In practice, what happens? What does the doctor tell the patient? What does the patient understand? Who makes the final decision?
Hello, my name is Audrey Ferron Parayre, I am a professor at the University of Ottawa's Civil Law Section.
I chose to do my thesis on health law – on consent to care, more specifically – after my Master's degree. It was a natural continuity between the Master's work I had done, which was on shared decision-making. Basically, it's a concept that's used particularly in medicine to describe the relationship between the patient and the caregiver.
On a kind of spectrum, there is medical paternalism, where the caregiver is seen as the person who makes the decision, who imposes a medical choice because he is the expert, and the patient "submits" to the care. Then, at the other end of the spectrum, we have what is often called medical consumerism, where it is rather the opposite: the patient arrives having self-diagnosed the problem, having already an idea of the prescription they want, and, finally, the doctor is there to put a stamp on what the patient already wants to have.
Shared decision-making lies somewhere in between, in fact. Obviously, we recognize the medical expertise, but we also recognize a great deal of expertise in the patient, who is de facto the person who best knows the symptoms, their ability to manage them, what constitutes a quality of life for them, what constitutes a side effect that is not tolerable versus a side effect that is.
So we're combining these two areas of expertise with the help of evidence and patient experience to have shared decision-making, so to speak, between the caregiver and the patient. It is increasingly seen in research as something that provides optimal healthcare, in fact, where we have the greatest adherence of patients to treatment, the best long-term health outcomes, so both from an individual point of view – the quality of the relationship, the satisfaction of both parties – but also from a public health point of view: what, as a population, we obtain as an outcome.
As I progressed, I refocused my interest on the informed nature of care, so really, the exchange of information between the caregiver and the patient.
That was really the heart of the research: to test to what extent there is an adequacy between the law idealized by our courts and the reality of the field.
The adequacy between the law as it stands, that is to say what we know as jurists that informed consent to care should be, and what happens in reality, is that there is a significant gap.
There is a significant gap between what the law says and what is experienced in clinical practice. There are several factors that explain this. There are both systemic constraints, i.e. lack of time, and lack of training for physicians. What came up a lot was that they are not given much explanation of the legal issues related to this.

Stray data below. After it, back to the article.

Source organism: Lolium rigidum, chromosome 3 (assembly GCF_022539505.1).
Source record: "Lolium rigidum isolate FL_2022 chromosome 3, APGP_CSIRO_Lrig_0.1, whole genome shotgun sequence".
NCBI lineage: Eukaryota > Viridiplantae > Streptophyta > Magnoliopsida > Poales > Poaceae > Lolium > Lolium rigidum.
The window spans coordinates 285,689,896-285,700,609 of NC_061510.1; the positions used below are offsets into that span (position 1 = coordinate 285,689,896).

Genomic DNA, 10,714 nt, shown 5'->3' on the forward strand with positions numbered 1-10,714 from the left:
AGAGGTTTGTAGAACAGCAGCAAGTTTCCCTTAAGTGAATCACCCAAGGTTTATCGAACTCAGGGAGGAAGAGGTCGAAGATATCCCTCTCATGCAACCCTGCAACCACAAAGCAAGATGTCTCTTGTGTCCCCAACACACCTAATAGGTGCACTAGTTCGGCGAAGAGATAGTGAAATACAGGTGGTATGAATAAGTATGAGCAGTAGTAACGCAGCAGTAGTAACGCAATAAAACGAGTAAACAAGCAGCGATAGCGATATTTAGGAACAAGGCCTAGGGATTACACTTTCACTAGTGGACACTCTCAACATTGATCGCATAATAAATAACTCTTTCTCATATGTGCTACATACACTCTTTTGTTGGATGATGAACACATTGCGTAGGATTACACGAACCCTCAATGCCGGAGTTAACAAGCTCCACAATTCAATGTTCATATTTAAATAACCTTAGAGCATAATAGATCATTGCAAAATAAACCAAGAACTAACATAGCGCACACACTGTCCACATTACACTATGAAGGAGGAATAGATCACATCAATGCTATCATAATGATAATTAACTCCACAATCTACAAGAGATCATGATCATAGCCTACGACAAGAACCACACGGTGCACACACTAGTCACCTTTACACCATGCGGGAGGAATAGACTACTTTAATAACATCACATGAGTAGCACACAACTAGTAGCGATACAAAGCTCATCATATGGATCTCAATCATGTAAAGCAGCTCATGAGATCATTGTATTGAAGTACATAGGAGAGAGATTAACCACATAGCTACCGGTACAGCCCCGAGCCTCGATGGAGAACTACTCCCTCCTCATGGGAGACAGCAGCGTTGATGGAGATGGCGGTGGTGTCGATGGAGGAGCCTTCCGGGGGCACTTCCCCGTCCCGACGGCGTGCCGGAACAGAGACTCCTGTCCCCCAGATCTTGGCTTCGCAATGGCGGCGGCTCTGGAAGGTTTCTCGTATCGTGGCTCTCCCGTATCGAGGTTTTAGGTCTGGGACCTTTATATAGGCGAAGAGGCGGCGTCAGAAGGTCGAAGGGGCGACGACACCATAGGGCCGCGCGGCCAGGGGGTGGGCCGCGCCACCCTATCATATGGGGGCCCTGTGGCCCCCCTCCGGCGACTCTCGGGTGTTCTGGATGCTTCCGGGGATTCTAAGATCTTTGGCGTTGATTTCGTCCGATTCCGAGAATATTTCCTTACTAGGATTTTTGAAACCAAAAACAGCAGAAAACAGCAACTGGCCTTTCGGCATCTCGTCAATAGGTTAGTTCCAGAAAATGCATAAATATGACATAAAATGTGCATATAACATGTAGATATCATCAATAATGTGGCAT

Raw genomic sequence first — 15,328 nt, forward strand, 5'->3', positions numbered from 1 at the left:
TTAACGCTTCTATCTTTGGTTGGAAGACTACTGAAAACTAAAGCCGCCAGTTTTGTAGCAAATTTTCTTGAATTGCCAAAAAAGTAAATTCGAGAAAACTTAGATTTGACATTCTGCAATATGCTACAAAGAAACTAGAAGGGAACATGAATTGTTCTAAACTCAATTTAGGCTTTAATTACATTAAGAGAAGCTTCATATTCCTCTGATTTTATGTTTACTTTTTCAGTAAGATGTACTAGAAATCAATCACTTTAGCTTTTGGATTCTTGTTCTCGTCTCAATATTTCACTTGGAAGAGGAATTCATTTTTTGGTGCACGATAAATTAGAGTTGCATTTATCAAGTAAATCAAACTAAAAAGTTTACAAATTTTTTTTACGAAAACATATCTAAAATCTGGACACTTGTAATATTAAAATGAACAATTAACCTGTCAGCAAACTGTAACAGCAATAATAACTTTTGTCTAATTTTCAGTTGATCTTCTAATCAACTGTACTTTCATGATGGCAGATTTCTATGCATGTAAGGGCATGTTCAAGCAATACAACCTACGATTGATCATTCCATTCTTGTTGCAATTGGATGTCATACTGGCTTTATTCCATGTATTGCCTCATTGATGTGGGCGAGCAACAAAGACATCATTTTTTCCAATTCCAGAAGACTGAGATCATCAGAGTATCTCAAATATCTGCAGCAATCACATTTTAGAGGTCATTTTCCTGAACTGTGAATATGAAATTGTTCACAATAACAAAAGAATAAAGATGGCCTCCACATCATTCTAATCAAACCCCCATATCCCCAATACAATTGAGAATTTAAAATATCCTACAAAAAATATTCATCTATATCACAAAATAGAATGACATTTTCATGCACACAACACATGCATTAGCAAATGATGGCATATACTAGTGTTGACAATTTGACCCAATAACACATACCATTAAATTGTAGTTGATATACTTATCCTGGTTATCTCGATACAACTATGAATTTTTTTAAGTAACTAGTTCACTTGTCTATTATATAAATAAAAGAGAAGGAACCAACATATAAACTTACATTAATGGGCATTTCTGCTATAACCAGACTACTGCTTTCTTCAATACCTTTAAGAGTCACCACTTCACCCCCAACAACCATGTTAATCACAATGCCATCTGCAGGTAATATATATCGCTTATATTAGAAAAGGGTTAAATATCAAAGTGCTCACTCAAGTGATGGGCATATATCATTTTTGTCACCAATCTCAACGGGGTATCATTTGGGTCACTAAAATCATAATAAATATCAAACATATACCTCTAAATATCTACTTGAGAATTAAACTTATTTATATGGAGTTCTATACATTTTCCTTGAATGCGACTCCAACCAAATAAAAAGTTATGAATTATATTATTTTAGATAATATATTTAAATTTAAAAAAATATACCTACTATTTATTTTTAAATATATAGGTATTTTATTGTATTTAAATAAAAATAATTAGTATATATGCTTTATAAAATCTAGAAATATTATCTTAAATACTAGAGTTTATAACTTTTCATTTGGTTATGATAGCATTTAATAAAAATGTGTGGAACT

From what I've heard, they sometimes have classes during their preparation to be a doctor where this will be explained to them, but one of the residents said, "Until we do it, it kind of goes over our heads – it's very abstract and we don't retain it”. After that, they get into residency and then what's going to happen is their supervisor’s pattern is just going to be repeated. So if they have a supervisor who does a good informed consent process, they'll learn that process; they'll repeat it. And conversely, they're also going to repeat bad behaviors, because that's how they're going to learn.
Of all the factors that explain the ineffectiveness of the right to informed consent to care, the one that surprised me the most, and because it wasn't really something I was going to look into in the first place, was sanctions. It's how the law punishes inadequate behaviour by physicians in terms of informed consent to care.
I didn't want to look at that. I really wanted to look at the practices and make an observation on the practices. What came back, as I was looking around, and particularly in the focus group with the physicians, was that they have a real fear of the law. It scares them. They're afraid of being sued, they don't understand, they feel like it's changing a lot. What was fascinating was to look at the medical liability cases for informed consent – so when there was a deficit in the information that was given – and the ethics cases, to realize that in fact, the sanctions are practically non-existent.
It is extremely difficult for a patient to win a case against a physician when they allege that the physician did not provide all the information needed to give consent.
We cannot study this subject and, above all, arrive at solutions that are eventually sustainable if we polarize the debate. We need to find a way to bring people who initially have different views and disagree with each other to points of convergence to try to have a real and lasting positive impact on clinical practice.